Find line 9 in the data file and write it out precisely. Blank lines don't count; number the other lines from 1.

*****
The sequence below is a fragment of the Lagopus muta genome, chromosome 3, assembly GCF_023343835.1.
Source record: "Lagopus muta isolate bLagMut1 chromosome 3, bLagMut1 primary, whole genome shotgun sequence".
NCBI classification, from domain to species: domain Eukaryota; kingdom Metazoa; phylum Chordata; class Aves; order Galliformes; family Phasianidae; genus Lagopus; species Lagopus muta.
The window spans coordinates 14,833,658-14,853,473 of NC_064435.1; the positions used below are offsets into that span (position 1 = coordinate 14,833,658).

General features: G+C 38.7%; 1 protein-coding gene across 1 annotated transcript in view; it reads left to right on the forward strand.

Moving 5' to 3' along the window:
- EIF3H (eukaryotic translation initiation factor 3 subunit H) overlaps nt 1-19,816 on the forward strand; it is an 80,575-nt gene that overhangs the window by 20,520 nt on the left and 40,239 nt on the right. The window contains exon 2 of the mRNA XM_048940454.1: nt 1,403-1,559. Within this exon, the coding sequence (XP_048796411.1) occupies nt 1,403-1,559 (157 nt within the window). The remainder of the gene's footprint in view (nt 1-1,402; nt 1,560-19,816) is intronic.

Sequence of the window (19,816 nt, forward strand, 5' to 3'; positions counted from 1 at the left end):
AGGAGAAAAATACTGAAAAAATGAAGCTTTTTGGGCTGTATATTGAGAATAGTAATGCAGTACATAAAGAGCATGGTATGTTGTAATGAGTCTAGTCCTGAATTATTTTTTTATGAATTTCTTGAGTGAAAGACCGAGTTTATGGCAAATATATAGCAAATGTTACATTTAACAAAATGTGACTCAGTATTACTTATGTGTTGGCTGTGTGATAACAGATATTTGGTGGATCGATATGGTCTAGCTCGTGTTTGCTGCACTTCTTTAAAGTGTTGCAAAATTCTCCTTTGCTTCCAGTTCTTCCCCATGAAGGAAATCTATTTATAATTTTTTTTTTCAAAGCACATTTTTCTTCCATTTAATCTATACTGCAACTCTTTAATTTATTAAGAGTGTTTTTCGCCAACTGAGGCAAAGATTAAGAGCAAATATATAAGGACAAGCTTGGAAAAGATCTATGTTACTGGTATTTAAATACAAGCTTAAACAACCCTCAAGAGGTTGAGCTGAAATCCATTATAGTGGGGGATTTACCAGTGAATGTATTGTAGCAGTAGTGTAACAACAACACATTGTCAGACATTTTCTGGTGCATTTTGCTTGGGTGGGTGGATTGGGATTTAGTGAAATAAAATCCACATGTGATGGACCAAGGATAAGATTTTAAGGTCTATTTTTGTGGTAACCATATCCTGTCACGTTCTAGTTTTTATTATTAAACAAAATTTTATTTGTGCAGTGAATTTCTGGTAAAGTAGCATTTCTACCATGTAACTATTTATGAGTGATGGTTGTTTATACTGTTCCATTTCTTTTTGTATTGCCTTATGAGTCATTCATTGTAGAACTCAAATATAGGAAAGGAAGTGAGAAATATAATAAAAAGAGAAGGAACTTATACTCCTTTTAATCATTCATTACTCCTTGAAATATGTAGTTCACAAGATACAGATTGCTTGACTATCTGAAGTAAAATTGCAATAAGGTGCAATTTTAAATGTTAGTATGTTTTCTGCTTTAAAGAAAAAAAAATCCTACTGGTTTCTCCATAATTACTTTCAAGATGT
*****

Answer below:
AGGAGAAAAATACTGAAAAAATGAAGCTTTTTGGGCTGTATATTGAGAATAGTAATGCAGTACATAAAGAGCATGGTATGTTGTAATGAGTCTAGTCCTGAATTATTTTTTTATGAATTTCTTGAGTGAAAGACCGAGTTTATGGCAAATATATAGCAAATGTTACATTTAACAAAATGTGACTCAGTATTACTTATGTGTTGGCTGTGTGATAACAGATATTTGGTGGATCGATATGGTCTAGCTCGTGTTTGCTGCACTTCTTTAAAGTGTTGCAAAATTCTCCTTTGCTTCCAGTTCTTCCCCATGAAGGAAATCTATTTATAATTTTTTTTTTCAAAGCACATTTTTCTTCCATTTAATCTATACTGCAACTCTTTAATTTATTAAGAGTGTTTTTCGCCAACTGAGGCAAAGATTAAGAGCAAATATATAAGGACAAGCTTGGAAAAGATCTATGTTACTGGTATTTAAATACAAGCTTAAACAACCCTCAAGAGGTTGAGCTGAAATCCATTATAGTGGGGGATTTACCAGTGAATGTATTGTAGCAGTAGTGTAACAACAACACATTGTCAGACATTTTCTGGTGCATTTTGCTTGGGTGGGTGGATTGGGATTTAGTGAAATAAAATCCACATGTGATGGACCAAGGATAAGATTTTAAGGTCTATTTTTGTGGTAACCATATCCTGTCACGTTCTAGTTTTTATTATTAAACAAAATTTTATTTGTGCAGTGAATTTCTGGTAAAGTAGCATTTCTACCATGTAACTATTTATGAGTGATGGTTGTTTATACTGTTCCATTTCTTTTTGTATTGCCTTATGAGTCATTCATTGTAGAACTCAAATATAGGAAAGGAAGTGAGAAATATAATAAAAAGAGAAGGAACTTATACTCCTTTTAATCATTCATTACTCCTTGAAATATGTAGTTCACAAGATACAGATTGCTTGACTATCTGAAGTAAAATTGCAATAAGGTGCAATTTTAAATGTTAGTATGTTTTCTGCTTTAAAGAAAAAAAAATCCTACTGGTTTCTCCATAATTACTTTCAAGATGT